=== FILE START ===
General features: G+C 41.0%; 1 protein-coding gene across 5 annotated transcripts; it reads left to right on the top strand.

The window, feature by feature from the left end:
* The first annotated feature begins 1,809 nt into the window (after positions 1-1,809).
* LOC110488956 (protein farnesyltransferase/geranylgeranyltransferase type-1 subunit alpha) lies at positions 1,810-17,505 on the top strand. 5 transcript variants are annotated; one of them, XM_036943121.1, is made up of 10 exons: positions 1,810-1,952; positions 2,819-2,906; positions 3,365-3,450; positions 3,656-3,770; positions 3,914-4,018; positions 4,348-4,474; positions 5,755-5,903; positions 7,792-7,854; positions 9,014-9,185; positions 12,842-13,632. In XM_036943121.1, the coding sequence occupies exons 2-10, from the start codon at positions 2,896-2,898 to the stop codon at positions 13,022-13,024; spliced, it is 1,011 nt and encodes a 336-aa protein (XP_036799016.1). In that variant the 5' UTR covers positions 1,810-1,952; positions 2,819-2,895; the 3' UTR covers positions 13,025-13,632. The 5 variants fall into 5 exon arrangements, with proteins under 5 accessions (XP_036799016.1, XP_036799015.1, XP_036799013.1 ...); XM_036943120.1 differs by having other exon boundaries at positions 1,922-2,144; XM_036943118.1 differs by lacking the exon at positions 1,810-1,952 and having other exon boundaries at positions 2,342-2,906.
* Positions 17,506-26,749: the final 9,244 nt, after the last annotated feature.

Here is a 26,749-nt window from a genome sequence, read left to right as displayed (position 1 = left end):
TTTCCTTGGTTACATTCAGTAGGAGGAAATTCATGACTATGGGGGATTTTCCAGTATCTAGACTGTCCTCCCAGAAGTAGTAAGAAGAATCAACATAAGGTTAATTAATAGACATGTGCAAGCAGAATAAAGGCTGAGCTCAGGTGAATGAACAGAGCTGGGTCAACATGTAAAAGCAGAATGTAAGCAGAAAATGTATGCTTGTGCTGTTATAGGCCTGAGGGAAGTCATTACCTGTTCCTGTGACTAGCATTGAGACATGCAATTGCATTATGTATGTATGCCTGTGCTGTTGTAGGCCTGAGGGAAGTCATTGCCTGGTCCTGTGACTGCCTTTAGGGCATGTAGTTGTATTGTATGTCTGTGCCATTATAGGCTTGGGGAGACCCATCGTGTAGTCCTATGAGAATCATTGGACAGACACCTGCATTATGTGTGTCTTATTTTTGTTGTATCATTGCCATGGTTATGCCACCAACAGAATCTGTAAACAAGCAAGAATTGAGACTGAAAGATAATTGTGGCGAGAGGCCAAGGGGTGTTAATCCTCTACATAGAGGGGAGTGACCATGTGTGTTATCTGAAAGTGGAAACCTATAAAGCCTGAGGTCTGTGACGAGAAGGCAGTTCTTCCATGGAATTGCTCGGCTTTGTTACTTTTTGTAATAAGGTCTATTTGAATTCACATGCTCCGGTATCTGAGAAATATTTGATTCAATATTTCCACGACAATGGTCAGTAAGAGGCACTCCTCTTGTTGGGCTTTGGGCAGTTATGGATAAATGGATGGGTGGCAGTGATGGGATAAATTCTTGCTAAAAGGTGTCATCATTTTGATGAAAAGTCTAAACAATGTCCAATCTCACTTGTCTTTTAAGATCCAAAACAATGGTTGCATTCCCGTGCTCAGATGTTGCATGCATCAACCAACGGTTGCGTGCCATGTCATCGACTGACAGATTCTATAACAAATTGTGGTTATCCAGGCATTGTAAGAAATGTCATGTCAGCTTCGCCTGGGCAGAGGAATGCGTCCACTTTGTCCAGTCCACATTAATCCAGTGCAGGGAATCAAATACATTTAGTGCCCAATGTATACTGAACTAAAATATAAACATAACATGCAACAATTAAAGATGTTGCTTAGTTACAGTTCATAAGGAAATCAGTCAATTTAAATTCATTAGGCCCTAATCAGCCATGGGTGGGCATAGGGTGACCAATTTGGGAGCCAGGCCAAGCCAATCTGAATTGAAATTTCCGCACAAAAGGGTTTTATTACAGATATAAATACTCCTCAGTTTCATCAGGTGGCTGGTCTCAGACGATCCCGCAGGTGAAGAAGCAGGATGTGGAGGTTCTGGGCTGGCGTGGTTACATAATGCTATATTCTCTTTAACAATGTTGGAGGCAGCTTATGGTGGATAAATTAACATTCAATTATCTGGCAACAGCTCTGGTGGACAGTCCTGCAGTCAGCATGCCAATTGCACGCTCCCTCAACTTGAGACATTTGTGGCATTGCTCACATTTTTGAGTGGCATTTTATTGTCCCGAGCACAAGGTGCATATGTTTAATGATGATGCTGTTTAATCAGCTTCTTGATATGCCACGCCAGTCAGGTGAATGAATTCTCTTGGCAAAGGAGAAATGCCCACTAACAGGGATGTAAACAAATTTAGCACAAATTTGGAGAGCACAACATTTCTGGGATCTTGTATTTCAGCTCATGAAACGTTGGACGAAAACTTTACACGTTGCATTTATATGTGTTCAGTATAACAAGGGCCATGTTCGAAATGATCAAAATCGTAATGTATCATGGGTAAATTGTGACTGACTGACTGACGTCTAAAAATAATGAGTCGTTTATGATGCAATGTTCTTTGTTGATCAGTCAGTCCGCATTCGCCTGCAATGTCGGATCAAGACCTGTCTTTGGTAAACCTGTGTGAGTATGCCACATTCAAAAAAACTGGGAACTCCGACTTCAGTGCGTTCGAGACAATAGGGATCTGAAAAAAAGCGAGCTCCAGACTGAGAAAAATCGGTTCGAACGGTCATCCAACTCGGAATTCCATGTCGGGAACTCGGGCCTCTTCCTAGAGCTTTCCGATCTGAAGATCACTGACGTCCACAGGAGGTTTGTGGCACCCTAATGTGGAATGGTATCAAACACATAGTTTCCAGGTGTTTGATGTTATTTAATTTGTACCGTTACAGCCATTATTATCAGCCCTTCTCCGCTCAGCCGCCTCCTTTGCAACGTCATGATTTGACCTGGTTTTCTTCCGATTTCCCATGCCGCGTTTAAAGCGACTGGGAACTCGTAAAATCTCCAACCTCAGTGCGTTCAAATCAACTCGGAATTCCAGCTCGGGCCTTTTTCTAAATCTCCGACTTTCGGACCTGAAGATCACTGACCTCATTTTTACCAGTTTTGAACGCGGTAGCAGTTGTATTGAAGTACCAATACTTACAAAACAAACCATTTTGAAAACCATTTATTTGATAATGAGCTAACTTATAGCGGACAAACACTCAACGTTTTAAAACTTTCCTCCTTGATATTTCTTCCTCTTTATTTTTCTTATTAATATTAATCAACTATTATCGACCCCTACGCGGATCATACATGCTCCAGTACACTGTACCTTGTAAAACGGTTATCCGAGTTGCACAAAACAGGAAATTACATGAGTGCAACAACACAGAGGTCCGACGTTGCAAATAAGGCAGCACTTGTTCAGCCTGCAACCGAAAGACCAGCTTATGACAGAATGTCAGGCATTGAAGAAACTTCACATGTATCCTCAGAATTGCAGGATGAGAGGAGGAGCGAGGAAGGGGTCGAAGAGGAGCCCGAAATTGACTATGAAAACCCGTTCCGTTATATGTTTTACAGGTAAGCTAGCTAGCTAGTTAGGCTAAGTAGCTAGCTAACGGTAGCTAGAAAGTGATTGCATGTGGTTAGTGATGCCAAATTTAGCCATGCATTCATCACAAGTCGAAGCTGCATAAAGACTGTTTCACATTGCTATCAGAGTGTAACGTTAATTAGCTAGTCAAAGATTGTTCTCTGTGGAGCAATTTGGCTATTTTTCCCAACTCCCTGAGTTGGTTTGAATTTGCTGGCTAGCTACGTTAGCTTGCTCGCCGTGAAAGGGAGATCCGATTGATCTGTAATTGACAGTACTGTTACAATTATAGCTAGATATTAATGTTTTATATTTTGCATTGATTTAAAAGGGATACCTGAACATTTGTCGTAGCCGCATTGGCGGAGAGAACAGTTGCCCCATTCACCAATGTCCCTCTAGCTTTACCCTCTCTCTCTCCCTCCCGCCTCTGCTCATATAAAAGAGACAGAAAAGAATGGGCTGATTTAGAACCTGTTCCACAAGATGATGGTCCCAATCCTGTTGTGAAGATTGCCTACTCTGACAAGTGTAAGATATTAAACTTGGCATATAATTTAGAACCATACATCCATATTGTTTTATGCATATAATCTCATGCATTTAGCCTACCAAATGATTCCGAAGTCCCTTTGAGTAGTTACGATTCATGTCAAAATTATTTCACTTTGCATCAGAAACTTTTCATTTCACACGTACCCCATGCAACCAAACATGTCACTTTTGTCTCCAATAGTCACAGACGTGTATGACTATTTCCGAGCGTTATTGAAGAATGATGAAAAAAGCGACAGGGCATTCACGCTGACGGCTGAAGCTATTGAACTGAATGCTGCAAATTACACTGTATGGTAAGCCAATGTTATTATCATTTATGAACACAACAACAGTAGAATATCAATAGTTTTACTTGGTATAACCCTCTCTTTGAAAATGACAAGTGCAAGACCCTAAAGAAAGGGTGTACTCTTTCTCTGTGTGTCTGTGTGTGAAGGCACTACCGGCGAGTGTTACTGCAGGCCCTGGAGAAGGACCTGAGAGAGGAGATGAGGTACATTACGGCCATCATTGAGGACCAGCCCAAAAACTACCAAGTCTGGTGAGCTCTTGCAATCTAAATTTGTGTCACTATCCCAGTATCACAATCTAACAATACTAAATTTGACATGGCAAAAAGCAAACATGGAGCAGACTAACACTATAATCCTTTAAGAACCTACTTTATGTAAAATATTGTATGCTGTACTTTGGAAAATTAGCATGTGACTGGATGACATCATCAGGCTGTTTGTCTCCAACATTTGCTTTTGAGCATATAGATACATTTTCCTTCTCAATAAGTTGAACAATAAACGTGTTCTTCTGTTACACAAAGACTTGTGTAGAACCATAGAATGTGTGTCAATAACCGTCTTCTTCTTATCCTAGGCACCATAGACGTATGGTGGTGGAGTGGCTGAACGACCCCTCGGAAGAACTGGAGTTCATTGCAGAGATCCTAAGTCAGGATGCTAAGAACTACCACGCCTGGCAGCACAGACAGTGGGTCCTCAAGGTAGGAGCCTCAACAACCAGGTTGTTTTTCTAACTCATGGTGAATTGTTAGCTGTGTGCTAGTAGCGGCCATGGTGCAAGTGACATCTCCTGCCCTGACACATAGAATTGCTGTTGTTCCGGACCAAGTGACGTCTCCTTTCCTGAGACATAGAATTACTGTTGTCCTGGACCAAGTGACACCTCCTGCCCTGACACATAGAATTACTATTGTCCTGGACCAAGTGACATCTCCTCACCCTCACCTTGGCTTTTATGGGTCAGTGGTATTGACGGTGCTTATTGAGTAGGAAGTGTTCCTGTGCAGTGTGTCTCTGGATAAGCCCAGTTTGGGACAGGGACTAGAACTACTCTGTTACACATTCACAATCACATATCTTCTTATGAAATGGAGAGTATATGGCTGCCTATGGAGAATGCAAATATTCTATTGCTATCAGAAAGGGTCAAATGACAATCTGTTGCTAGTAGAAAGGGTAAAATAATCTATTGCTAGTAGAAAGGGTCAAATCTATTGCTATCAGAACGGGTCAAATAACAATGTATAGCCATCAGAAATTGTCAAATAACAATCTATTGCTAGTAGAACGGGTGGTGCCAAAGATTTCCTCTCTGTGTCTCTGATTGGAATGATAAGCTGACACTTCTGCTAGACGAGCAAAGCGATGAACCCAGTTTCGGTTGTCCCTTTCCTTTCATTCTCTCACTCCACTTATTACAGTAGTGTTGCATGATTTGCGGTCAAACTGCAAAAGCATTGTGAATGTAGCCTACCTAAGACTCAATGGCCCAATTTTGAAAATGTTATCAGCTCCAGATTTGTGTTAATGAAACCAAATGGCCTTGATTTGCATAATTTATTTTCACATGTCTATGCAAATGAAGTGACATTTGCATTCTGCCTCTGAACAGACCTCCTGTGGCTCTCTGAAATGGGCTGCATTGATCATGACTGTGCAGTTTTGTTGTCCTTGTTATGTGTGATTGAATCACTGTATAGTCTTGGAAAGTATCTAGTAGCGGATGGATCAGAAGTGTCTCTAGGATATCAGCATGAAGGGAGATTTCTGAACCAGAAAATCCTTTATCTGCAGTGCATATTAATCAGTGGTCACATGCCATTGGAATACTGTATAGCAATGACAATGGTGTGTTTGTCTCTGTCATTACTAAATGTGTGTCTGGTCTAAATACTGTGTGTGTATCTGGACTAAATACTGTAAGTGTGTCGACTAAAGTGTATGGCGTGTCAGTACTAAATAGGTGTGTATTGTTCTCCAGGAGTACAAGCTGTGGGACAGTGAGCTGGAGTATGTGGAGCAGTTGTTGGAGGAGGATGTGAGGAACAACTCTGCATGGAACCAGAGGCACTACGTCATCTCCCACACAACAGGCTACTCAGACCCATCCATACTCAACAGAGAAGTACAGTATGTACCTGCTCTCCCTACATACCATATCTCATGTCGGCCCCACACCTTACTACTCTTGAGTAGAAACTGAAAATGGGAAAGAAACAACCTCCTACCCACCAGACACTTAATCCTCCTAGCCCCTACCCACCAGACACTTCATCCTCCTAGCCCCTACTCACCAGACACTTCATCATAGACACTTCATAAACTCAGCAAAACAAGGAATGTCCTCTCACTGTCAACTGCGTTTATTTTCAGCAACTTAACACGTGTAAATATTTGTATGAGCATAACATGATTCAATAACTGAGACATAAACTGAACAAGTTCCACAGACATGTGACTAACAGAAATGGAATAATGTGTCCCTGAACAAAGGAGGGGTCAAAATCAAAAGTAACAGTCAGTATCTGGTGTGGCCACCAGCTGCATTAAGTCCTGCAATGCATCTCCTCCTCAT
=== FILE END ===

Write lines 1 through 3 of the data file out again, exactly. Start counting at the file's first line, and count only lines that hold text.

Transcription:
General features: G+C 41.0%; 1 protein-coding gene across 5 annotated transcripts; it reads left to right on the top strand.

The window, feature by feature from the left end:
* The first annotated feature begins 1,809 nt into the window (after positions 1-1,809).